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Correction: Dorothy Clark-Smith is the President of Bellwood Library.
By Staff Reporter
BELLWOOD | On the heels of rising tension between factions among Bellwood Library Board of Trustees, the library has a new majority board.
The board appointed two new members and voted in officers — roughly five months after the April 4 elections, during its September board meeting.
The Bellwood Dream Team; Dorothy Clark-Smith, Deborah Giles, and Connie Riales, were elected the library board’s president, vice president and secretary, respectively.
Two new members appointed by the board were, Rev. Michael Horton, a former library board member, and Gloria Ward. The Dream Team now consists of a five-member majority that replaces the board majority formerly lead by board president Mary Clements.
The Sept 4 meeting is the first regular meetings since February. With the newly appointed members the board has the latitude to make binding decisions, such as voting in new officers and a budget, reported by West Suburban Journal’s Kevin Beese.
The board elected to replace Sharon Tharpe and Gwendolyn Reese with Horton and Ward. Tharpe’s seat on the board had been controversial when it became apparent that she had been convicted of a felony, reported first by West Suburban Journal. Tharpe’s residency also was questioned after documents were presented with showing she resided in Chicago.
In an interview with West Suburban Journal, Clark-Smith said that, the board will pursue legal channels to cement Tharpe’s removal from the board.
In Tharpe’s arrest report, obtained by the West Suburban Journal, Chicago police charged Tharpe with disorderly conduct and arson in January 2002 after she had claimed she was the victim of car-jacking on Dec. 30, 2001. She said two men had taken her car on the 1600 block of Drake Avenue. However, police found the vehicle in a garage and on fire at about 8:15 p.m. that same day. Tharpe was on probation for two years after her conviction, according to court records, satisfactorily concluding that probation in 2004.
Illinois law prohibits anyone convicted of a felony from holding public office. The state’s Officials Convicted of Infamous Crimes Act states “Any person holding office under the Constitution of the state of Illinois and every elected official of local government or of any school district who is convicted in any court of the state of Illinois or of the United States of a felony, bribery, perjury or other infamous crime … shall be, upon conviction, ineligible to continue in such office.”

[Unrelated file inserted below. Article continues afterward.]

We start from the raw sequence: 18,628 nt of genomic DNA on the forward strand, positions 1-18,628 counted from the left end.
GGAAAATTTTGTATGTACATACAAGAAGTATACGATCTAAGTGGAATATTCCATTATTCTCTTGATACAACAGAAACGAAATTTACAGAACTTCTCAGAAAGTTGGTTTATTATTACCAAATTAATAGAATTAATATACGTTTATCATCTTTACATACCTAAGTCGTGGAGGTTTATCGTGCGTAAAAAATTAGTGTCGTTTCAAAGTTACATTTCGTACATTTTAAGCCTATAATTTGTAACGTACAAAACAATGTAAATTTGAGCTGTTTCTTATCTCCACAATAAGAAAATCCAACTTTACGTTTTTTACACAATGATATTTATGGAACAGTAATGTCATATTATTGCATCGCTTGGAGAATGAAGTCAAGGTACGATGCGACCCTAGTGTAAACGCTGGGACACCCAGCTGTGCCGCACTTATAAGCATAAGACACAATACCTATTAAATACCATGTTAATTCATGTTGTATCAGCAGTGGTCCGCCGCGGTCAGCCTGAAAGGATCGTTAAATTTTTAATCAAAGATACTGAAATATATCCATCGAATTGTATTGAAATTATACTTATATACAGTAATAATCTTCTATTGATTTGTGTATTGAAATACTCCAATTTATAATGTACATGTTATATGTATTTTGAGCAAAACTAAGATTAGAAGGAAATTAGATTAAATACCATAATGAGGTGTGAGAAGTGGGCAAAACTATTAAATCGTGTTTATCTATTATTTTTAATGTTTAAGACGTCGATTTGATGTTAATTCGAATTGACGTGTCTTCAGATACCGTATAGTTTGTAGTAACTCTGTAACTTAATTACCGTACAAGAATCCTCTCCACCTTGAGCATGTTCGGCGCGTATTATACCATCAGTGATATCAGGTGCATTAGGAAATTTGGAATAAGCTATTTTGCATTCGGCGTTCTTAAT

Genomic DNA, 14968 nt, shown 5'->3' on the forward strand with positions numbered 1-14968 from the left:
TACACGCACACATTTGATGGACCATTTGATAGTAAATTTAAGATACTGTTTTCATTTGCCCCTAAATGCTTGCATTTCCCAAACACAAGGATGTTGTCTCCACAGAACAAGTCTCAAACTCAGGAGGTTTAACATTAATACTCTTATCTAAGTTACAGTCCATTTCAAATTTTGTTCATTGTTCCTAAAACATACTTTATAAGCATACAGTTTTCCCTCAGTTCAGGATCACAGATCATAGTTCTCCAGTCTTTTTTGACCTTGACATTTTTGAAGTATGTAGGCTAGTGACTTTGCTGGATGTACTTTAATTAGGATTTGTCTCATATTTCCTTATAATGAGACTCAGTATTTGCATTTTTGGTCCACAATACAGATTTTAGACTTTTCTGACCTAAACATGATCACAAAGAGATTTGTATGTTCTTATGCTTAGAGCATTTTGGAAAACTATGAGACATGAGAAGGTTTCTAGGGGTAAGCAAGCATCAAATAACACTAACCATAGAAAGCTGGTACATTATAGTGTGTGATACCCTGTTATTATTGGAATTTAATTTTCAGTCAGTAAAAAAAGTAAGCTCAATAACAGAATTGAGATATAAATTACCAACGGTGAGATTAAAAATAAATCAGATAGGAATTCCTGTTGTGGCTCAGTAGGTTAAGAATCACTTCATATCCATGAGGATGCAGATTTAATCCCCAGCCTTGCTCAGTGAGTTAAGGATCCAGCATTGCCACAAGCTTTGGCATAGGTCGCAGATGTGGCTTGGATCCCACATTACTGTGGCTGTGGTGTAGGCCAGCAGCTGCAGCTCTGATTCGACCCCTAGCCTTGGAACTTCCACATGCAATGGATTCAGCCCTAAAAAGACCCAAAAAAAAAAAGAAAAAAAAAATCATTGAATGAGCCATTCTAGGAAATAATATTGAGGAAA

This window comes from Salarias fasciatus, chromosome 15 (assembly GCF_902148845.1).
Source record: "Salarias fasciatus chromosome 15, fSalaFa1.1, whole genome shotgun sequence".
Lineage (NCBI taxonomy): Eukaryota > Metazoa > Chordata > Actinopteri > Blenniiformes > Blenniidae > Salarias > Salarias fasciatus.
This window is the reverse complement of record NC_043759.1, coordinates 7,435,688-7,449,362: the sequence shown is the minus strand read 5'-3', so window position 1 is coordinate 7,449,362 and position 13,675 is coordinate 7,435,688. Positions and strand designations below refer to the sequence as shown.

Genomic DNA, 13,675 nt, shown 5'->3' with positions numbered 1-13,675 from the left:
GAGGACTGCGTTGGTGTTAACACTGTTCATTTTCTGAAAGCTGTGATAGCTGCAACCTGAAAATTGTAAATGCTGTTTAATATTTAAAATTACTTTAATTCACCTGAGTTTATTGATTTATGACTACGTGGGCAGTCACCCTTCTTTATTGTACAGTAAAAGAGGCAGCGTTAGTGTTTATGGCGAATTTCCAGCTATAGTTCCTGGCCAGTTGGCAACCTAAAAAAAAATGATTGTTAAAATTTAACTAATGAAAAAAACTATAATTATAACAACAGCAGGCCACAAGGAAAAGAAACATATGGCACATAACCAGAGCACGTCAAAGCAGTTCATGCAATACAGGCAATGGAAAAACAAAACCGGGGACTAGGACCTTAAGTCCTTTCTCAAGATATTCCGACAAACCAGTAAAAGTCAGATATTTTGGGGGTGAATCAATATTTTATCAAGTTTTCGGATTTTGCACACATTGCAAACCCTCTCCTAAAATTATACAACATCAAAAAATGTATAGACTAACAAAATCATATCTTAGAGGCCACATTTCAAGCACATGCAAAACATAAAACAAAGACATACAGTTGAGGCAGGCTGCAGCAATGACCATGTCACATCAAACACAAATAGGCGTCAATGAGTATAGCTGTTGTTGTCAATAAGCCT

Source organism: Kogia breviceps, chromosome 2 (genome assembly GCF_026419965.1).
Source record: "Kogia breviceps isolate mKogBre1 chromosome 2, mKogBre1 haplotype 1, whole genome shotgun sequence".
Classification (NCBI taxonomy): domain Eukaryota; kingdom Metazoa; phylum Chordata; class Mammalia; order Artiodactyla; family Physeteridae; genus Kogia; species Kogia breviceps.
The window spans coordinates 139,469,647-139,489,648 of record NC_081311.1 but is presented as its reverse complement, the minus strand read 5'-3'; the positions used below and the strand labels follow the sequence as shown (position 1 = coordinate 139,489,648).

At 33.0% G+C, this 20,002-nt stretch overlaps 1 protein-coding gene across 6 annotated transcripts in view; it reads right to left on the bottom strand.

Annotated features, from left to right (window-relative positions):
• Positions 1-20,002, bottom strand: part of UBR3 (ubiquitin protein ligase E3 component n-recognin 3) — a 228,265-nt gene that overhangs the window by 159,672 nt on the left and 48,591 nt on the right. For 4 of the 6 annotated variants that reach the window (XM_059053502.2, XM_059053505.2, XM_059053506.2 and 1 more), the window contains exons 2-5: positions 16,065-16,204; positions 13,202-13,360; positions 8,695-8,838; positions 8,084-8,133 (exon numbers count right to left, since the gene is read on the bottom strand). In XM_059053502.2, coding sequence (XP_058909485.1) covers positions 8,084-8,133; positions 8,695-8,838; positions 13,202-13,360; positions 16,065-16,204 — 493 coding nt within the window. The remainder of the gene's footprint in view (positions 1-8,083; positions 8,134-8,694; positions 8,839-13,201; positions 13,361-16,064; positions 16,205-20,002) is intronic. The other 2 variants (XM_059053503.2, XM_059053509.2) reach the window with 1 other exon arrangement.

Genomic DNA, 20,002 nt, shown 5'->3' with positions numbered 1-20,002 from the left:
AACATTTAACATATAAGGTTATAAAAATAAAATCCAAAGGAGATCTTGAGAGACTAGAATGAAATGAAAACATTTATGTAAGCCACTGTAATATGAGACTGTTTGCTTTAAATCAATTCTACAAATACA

Riales said she is surprised, with the recent revelations, that Tharpe doesn’t simply move on. “I would be so embarrassed if that was out about me,” Riales said. But, she noted, Tharpe is aligned with political heavyweight Chuck Baxter and he won’t go away without a fight. “He has them all twisting and ruining their lives,” Riales said of Baxter’s effort to keep control of the board.
Library Board minutes show that Tharpe has not attended a board meeting since April 8, 2015. Tharpe, however, did attend a special meeting on June 29 that led to the temporary suspension of Library Director Jacqueline Spratt. Mary Clements, Janice English, Gwendolyn Reese and Tharpe took the action, as well as passed legislation saying trustees could not sit on other government boards, a swipe at two of the Dream Team members who also serve on the School District 88 Board.
However, their actions were short-lived as Spratt was reinstated to her position after two days of court hearings. Spratt had failed to recognize the special meeting because a prior special meeting had been called for the Library Board for earlier that day. In that earlier meeting, no business was conducted because of the lack of a quorum (a majority of the board’s seven members being present). At that first meeting, Trustees Deborah Giles, Dorothy Clark-Smith and Riales were the only one’s present.
Reese is not recognized as a trustee on the library’s website because she was appointed in March in what has been called “an illegal meeting” by some trustees. At that meeting, Trustee J.B. Carr resigned, but then voted for Reese’s appointment. There was also not 48 hours’ notice of the meeting given and no agenda was posted at the library prior to the meeting, both violations of the Illinois Open Meetings Act. The Cook County State’s Attorney’s Office is still reviewing the validity of the Reese appointment.
“We are still waiting to hear the ruling from the State’s Attorney on Reese,” Riales said. Riales noted the Library Board still has not met to elect its officers. State law requires that board officers need to be elected within 60 days of an election. The spring election was in April. Riales said she and her peers are also still waiting for a court date in trying to get Tharpe removed from the board. “That is about the only way to stop her, a court has to force her out,” Riales said.
Following the new board majority configuration, Sept. 15, Clark-Smith said the first order of business for her and new board majority is to amend the library board’s bylaws.
“We’re going to create an administrative policy manual where we combine the library and board policies,” she said. “The attorney said it’s best to put it all in one book. That’s important because the community has been asking for years to see our bylaws updated.”
Clark-Smith said she is grateful for the outpouring of community support.
“The residents never gave up on the library or our efforts to return it to the community.”
Tharpe could not be reached for comment as of press time.